The current exhibition marks the opening of the Bark Berlin Gallery after the summer break, featuring a group exhibition of paintings by four artists from Israel, Porto in Portugal, Bristol in England, and Gijon in Spain. The focus is mainly on small formats created using oil on canvas. The artworks showcase a diversity of themes and subjects, ranging from serene and flat gestures to bold and expressive brushstrokes.
The exhibition unveils the distinct personal styles of the artists, spanning from depictions of absent figures and empty spaces to portraits and landscapes blending into intricate, carpet–like abstractions through interplay of light. The expressive forms vary from subdued pastel tones to vibrant full colors.
David Abbott is a painter based in Bristol, specializing in landscape representations. His works are characterized by a serene expression that portrays landscapes in a manner that presents a distinct essence and character for the viewer to contemplate. The landscapes are not merely seen as static backdrops but as living entities that we can animate with our gaze and psyche.
Claus Voss Cordeiro, born in Kiel and raised in Brazil, is a contemporary artist currently based in Porto, Portugal. His works are characterized by a diverse array of motifs on small formats. Among these motifs are street scenes basked in midday sunlight, with interplays of light and shadow, palm trees, and deserted environments that exude a tranquil atmosphere. The depictions also encompass park areas from the immediate surroundings, as well as subjects such as pyramids or Sphinx statues bathed in gentle light.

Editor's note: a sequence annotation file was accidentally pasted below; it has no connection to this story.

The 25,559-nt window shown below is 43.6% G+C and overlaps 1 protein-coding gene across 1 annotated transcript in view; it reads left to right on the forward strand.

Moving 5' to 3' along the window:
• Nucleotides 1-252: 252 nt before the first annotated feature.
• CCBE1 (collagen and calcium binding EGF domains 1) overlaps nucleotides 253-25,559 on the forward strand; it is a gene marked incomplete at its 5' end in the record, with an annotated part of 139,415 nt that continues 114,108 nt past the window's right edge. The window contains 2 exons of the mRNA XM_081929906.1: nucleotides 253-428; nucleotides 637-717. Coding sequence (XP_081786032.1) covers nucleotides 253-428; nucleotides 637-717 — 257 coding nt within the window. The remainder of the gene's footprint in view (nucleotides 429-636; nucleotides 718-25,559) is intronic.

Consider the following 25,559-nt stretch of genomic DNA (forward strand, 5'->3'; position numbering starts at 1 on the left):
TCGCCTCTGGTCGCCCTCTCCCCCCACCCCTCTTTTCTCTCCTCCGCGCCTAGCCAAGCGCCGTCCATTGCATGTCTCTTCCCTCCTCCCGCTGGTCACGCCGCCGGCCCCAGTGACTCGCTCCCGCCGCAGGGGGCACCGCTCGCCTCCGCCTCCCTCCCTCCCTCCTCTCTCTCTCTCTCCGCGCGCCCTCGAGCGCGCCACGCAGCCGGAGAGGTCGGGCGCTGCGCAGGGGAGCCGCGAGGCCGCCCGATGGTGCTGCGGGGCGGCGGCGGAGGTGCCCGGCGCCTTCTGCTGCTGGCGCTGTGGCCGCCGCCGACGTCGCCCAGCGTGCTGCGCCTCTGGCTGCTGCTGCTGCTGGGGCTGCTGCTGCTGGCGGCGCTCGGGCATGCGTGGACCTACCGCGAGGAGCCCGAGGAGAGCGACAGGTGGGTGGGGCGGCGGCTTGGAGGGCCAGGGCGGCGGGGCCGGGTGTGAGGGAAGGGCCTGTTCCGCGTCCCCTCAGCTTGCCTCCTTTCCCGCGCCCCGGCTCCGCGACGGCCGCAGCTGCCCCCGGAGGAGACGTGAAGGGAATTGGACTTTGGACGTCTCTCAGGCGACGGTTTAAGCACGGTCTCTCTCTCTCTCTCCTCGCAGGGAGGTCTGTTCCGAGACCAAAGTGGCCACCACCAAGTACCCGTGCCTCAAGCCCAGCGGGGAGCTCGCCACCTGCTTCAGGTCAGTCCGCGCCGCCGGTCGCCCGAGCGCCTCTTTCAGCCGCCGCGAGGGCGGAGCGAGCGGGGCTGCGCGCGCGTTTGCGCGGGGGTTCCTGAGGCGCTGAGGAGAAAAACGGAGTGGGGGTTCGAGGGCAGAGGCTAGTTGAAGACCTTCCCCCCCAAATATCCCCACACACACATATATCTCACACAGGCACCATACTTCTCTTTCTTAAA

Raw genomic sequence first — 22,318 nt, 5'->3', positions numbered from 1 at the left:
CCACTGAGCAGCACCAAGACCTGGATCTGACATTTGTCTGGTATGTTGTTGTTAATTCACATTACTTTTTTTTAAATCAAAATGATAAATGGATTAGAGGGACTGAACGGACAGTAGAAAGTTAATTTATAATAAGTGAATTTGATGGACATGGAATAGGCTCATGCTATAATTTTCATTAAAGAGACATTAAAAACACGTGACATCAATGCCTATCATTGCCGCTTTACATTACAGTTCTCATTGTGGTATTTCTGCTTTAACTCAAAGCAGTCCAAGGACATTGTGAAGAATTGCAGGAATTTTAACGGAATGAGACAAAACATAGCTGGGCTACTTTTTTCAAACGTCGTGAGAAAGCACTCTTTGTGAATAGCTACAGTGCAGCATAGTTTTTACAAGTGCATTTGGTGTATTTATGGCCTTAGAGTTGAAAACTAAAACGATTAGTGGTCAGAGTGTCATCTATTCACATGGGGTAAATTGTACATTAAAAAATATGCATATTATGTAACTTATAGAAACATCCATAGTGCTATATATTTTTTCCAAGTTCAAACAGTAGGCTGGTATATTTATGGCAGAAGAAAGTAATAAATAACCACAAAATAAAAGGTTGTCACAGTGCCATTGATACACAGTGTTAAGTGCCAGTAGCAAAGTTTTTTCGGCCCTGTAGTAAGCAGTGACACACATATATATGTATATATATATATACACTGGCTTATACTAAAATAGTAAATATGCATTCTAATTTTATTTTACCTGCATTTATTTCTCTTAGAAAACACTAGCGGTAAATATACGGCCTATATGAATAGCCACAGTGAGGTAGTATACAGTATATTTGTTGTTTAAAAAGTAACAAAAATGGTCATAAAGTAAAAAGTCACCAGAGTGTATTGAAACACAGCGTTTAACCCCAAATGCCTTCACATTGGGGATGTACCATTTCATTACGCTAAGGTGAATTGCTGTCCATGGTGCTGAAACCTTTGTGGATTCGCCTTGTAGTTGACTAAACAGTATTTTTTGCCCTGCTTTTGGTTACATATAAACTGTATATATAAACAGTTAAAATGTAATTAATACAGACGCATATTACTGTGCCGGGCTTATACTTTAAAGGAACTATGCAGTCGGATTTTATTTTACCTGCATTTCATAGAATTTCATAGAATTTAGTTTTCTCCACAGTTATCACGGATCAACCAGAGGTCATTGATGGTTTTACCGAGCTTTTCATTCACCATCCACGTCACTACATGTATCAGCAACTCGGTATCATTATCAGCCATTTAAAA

Juan Fernández Álava, a graduate of Fine Arts from the University of Salamanca, mainly focuses on portraits in reserved poses and color compositions in his works. The individuals convey their stories primarily through their body language, gaze, clothing, and gestures. Everything is greatly simplified and often revolves around waiting, anticipating, or resting moments.
Ofir Dor is a painter from Israel who has been based in Berlin for 7 years. His works are expressive, ranging from large to small formats, created with both speed and gestural precision. Some pieces are intricately overlaid with meticulous details. His painting appears to begin with expressiveness, and this gesture seems to have no end. The sketch–like quality often gives the impression that one must make it visible through continuous repetition, as if it would otherwise vanish without the active process of painting – like a fleeting apparition.